Still, we made it there in one place, and by the Gods it was a hole that I would be unhappy even pissing into. there was no doubting which of the scumbags that festooned this place was Shepard though. he held court like the syphilitic head of a decaying once noble family. On the table in front of him was a scavling, and he was maliciously toying with it as he engaged with his lackeys. I was glad to be free to stand away from this contemptible bastard and let others speak to him, but if the negotiation I witnessed was anything to go by, I wasn’t surprised that Catranasia had to throw her lot in with Skuza.

I ordered a round of horrendous Gennova for the three of us overseeing the conversation, and did my best to let as little of it as possible pass my lips as I pretended to sip on it. Some advice dear reader if you ever find yourself having to deal with the likes of Shepard. Firstly, never admit to desperation.

This put us instantly on the back foot and gave him the opportunity to negotiate from a position of strength. Secondly, don’t tell someone like that what you’re willing to pay; let them ask and negotiate them down. Luckily it seemed that Shepard had a thing for our young trader, and was willing to help, for a price. It seemed to be understood that he would take his payment by claiming what he wanted from the back of one of the wagons, but Catranasia was quick to counter here, instead suggesting some of teh treated moss we had all taken from the cave of the dead.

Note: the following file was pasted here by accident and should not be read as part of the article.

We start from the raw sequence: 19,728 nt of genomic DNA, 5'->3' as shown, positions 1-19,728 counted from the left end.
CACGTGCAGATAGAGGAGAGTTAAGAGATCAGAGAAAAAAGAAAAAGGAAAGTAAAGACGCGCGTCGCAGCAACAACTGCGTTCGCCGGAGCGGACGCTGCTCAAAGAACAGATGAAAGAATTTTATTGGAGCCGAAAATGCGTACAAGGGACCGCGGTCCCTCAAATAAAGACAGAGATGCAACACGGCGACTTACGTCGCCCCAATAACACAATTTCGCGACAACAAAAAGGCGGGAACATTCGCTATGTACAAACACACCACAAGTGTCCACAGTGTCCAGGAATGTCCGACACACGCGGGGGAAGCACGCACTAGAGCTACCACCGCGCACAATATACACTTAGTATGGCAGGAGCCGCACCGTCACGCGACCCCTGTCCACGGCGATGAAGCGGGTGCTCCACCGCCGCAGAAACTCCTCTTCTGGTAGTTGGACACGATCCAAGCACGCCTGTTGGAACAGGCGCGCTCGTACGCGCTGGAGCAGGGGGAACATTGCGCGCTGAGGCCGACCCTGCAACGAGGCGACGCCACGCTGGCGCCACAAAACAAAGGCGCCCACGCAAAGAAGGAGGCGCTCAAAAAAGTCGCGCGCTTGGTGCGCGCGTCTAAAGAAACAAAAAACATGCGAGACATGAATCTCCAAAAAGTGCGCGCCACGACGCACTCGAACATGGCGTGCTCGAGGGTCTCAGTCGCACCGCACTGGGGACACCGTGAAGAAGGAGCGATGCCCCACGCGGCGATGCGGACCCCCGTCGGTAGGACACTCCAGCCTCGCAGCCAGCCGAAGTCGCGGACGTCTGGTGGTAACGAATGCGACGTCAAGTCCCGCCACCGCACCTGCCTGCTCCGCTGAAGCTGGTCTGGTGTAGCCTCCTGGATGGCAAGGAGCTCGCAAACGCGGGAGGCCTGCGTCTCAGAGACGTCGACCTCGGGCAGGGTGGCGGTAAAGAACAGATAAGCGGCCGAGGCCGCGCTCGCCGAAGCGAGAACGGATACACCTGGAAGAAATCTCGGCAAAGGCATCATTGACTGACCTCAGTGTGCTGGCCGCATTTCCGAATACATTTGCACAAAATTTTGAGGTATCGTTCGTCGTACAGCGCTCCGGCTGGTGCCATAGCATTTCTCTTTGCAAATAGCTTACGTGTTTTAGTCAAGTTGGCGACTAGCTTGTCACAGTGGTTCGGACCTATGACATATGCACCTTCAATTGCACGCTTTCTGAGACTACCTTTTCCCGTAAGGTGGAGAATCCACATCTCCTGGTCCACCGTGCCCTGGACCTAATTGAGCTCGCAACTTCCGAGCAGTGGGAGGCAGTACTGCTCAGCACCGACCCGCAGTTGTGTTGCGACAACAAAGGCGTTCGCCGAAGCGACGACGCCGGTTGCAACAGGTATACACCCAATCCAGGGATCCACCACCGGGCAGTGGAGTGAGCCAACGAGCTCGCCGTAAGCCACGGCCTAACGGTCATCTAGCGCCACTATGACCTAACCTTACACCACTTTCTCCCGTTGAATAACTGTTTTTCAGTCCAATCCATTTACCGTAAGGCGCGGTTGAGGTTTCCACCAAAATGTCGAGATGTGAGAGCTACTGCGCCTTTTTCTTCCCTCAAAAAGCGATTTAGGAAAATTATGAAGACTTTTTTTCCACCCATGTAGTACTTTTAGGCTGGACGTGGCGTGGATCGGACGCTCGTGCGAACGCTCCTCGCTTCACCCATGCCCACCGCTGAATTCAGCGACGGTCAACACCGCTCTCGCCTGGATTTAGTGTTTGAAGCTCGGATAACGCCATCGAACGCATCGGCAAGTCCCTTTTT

Its narcotic properties were obviously of interest to Shepard, and he nodded in agreement, telling us where we were to meet our wagons that his men would ensure were taken from the enclosure. The fact that he was so sure that his men would have no problem doing this, and in fact already seemed to know which wagons were ours, granted him a smattering of my respect. Mind you, it’s also a bit worrying to know that an organised criminal could have such easy access to your possessions whenever he wanted.

The others were soon up and out, but I held our little troop back before following, just in case Shepard had dispatched a man or two of his own to keep an eye on them. Once more though, we were lefty alone and made our back to the hostel to gather what little of our gear we had left in the rooms that I had paid for. Not exactly money well spent, looking back on it, but then the purchase of the wine didn’t do us any favours either. Some of Skuza’s poor fortune must have ribbed off on me that night.